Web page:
Three Muslim women politely declined a handshake with Norwegian Crown Prince Haakon who visited the Al-Noor Islamic Center last week to show support after shooting attack on the mosque, the incident which triggered debates on social media, Royal Central reported.
“We did not want the Crown Prince to end up in that situation, but we did not know that the three women would not handshake,” Waheed Ahmed, information officer at the Al-Noor mosque, told NRK.
“We, therefore, apologize to the Crown Prince that this happened.”
The Bærum mosque, or the Al-Noor Islamic Center, was targeted in a shooting on August 10, in Bærum, Norway, about 20 km west of the capital city of Oslo.
One person was injured in the shooting which was described as one attack in a recent “resurgence of white supremacy”.
Ahmed said that the management of the mosque discussed the visit in a meeting with the staff of the Royal Court the day before the visit, going through possible scenarios.
“Hand greetings were not in our minds and therefore did not become a topic that was raised. Had we known in advance that the women would not handshake, we would have informed the Crown Prince about it, but it was completely unknown to us that they would not,” he said.
Handshake in Islam
Shaking hands is one of those issues one should decide based on one’s conscience and the circumstances. It is best for us to avoid shaking hands with members of the opposite sex in case there are any moral qualms about it. It is best that we do what our conscience tells us; we can always explain our position later.
If, however, you are okay with it, and there is nothing to suggest a source of temptation, then you may just get over with it, especially in a society or group where it is a custom.
The latter would be the case if we are dealing with societies where shaking hands with everyone, regardless of male and female differences, is customary.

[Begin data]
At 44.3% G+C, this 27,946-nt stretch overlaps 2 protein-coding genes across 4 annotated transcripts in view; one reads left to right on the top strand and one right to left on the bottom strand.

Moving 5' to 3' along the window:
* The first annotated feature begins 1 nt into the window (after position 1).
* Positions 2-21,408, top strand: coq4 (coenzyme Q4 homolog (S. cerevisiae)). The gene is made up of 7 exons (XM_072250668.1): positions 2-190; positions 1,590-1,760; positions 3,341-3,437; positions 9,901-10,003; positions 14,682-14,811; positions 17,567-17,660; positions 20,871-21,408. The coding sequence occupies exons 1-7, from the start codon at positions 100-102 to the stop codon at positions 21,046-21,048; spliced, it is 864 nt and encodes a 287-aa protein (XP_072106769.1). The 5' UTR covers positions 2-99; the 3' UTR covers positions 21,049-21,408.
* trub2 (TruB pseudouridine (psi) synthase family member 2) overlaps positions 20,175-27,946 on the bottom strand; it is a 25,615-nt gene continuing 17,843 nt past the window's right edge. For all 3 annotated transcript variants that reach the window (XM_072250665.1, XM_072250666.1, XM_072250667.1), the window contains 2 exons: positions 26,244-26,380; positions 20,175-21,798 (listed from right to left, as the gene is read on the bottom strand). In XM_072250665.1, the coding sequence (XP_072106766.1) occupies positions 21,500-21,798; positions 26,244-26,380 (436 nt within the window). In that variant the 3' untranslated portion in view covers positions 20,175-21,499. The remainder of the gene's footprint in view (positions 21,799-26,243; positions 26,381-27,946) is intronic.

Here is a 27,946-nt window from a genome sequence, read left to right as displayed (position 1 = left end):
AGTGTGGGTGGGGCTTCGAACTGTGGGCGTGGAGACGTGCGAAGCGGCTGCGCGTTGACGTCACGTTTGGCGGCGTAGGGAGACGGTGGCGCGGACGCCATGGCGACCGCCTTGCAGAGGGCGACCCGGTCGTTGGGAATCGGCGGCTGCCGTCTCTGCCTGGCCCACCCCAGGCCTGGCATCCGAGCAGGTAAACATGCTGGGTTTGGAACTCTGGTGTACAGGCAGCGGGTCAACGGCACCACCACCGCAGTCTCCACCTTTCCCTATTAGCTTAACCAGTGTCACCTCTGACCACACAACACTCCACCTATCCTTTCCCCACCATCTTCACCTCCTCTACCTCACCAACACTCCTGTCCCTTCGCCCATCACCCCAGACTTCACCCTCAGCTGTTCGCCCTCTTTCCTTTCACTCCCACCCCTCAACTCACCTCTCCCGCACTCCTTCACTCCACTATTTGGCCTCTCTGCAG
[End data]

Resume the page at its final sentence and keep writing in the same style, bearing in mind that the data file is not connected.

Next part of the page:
It is in the last mentioned case that even some of the jurists of the early times considered shaking hands with females as permissible, provided there is no temptation factor involved. Imam Ibrahim An-Nakh`i was of this view, as is reported from him.
Despite triggering debates on social media, the Royal Court said the Crown Prince’s visit was warm and respectful.
“The Crown Prince experienced the visit to the Al-Noor mosque after the terror attack as strong, and that the meeting with all the participants was warm and respectful,” a statement read.
“Together with the representatives of the Islamic Council of Norway and the Al-Noor mosque, they talked about how we can together build a society where everyone can feel safe and free”.
Islam is a minority religion in Norway. It is the second largest religion after Christianity. Government statistics from the CIA registered 121,095 members of Islamic congregations in Norway, roughly 2.3% of the population, according to a 2011 registration.
The Pew Research Center estimated that 3.7% of Norwegians were Muslim in 2010 and 5.7% in 2016. About 55% of the Muslim community live in the counties of Oslo and Akershus.
Estimates about Muslims in Norway varied between 120,000 in 2005 and 163,000 in 2009. The vast majority of the community has an immigrant background, with Norwegians of Pakistani descent being the most visible and well-known group.